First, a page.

Tuesday, August 1, 2017

Cataloging: or why librarians love Melville Dewey


Melville Dewey
Okay, librarians have a reputation for following rules.  How else would we be able to find books, DVDs or audio books?  The public doesn’t understand that Mr. Dewey and his cataloging system takes us only so far and then we start bargaining and, on rare occasions, arguing.  Mr. Dewey would frown on the amount of creativity that sometimes creeps into cataloging.  Here are several examples that may never be decided to everyone’s satisfaction or comfort level:


Books on famous gardens appear in both the 700’s (art and architecture) and the 900’s (travel) –be happy they aren’t also in the 600’s (gardening, pets, cooking, etc.)  


Should a book detailing the London known by Dickens be on the shelf next to a London travel guide? Where would you place a memoir of a year living in a foreign country?  Biography or travel literature? 

       
Due to the 200th anniversary of the Lewis and Clark Expedition, those books appear in both the travel section and a more specific U.S. history classification.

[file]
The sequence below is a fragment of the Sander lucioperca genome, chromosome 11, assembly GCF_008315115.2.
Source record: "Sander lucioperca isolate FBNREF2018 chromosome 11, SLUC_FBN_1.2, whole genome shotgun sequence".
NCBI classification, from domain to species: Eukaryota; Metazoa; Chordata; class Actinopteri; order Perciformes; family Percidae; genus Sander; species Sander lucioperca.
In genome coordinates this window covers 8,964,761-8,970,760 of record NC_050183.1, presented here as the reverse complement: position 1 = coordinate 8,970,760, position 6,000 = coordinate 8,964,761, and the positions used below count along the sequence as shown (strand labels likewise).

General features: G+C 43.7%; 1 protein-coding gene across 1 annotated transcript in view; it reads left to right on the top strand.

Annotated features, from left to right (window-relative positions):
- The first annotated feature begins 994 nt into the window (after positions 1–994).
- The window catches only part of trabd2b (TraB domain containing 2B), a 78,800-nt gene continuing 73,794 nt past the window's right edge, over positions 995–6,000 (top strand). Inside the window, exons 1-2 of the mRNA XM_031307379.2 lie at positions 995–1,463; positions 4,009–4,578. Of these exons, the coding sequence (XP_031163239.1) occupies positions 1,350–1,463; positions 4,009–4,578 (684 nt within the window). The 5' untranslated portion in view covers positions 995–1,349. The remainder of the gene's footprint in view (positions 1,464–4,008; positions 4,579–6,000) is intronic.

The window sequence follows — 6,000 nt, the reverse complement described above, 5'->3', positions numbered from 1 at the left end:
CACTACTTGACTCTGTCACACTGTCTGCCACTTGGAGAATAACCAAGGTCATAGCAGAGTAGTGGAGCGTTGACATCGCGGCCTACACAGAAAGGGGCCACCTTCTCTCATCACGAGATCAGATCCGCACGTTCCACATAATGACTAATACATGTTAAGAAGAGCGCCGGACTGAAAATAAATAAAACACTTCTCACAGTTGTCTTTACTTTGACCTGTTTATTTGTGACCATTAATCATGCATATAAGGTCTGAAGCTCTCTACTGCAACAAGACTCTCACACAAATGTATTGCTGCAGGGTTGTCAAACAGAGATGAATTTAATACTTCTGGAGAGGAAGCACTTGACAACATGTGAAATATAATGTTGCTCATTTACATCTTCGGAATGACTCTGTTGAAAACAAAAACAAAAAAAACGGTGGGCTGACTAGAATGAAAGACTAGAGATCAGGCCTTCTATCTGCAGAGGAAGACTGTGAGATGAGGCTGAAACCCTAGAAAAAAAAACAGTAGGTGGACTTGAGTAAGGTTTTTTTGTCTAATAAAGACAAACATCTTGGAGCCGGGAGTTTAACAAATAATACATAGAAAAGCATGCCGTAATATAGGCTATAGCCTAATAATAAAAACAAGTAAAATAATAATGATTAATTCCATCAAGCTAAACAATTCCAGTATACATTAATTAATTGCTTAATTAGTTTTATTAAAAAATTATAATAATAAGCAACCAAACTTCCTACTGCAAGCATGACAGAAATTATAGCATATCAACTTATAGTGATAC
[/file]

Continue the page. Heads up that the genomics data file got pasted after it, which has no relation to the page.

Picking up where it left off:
There is not enough space on any blog to describe the various ways to catalog Shakespeare and confuse everyone searching for a regular version, annotated version, graphic version, or a version plus criticism


If an author has written 57 mysteries, should his one novel sit alone and forgotten on the fiction shelves? Perhaps this non-mystery shares the same characters as the mysteries.


What makes a book a mystery?  Does it require a dead body or just a puzzle to be solved?


Science fiction vs. fantasy vs. dystopian? Please...


The 920’s are the place where collective biographies go to be ignored and forgotten.


Although I could continue this list of the vagaries of cataloging, the answer is fairly easy.  The books should be placed where the public expects to find them.  If you think that clarifies the issue, guess again.

- S. Bakos
Where's That Book?